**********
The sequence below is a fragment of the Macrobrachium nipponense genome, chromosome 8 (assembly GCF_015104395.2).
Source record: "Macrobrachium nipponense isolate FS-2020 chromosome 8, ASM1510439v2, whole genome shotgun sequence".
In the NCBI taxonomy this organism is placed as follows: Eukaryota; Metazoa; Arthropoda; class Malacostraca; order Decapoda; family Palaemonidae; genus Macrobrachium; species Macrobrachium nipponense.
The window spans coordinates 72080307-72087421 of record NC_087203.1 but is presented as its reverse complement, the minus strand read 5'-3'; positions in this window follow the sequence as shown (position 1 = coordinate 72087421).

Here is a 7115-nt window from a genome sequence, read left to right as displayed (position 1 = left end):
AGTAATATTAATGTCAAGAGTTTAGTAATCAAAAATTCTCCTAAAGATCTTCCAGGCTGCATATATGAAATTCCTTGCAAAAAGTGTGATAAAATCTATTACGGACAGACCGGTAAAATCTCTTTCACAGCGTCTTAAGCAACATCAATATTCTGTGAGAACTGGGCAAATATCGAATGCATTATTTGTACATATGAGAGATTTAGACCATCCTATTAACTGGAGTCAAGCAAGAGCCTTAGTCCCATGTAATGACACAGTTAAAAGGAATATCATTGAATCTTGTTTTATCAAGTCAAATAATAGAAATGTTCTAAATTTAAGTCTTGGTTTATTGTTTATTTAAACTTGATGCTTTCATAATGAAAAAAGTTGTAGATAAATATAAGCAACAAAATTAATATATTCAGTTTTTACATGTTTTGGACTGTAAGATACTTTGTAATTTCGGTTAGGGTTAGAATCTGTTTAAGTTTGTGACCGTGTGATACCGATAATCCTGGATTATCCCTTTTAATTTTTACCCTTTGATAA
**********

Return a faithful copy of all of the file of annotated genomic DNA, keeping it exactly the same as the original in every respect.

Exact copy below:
The sequence below is a fragment of the Macrobrachium nipponense genome, chromosome 8 (assembly GCF_015104395.2).
Source record: "Macrobrachium nipponense isolate FS-2020 chromosome 8, ASM1510439v2, whole genome shotgun sequence".
In the NCBI taxonomy this organism is placed as follows: Eukaryota; Metazoa; Arthropoda; class Malacostraca; order Decapoda; family Palaemonidae; genus Macrobrachium; species Macrobrachium nipponense.
The window spans coordinates 72080307-72087421 of record NC_087203.1 but is presented as its reverse complement, the minus strand read 5'-3'; positions in this window follow the sequence as shown (position 1 = coordinate 72087421).

Here is a 7115-nt window from a genome sequence, read left to right as displayed (position 1 = left end):
AGTAATATTAATGTCAAGAGTTTAGTAATCAAAAATTCTCCTAAAGATCTTCCAGGCTGCATATATGAAATTCCTTGCAAAAAGTGTGATAAAATCTATTACGGACAGACCGGTAAAATCTCTTTCACAGCGTCTTAAGCAACATCAATATTCTGTGAGAACTGGGCAAATATCGAATGCATTATTTGTACATATGAGAGATTTAGACCATCCTATTAACTGGAGTCAAGCAAGAGCCTTAGTCCCATGTAATGACACAGTTAAAAGGAATATCATTGAATCTTGTTTTATCAAGTCAAATAATAGAAATGTTCTAAATTTAAGTCTTGGTTTATTGTTTATTTAAACTTGATGCTTTCATAATGAAAAAAGTTGTAGATAAATATAAGCAACAAAATTAATATATTCAGTTTTTACATGTTTTGGACTGTAAGATACTTTGTAATTTCGGTTAGGGTTAGAATCTGTTTAAGTTTGTGACCGTGTGATACCGATAATCCTGGATTATCCCTTTTAATTTTTACCCTTTGATAA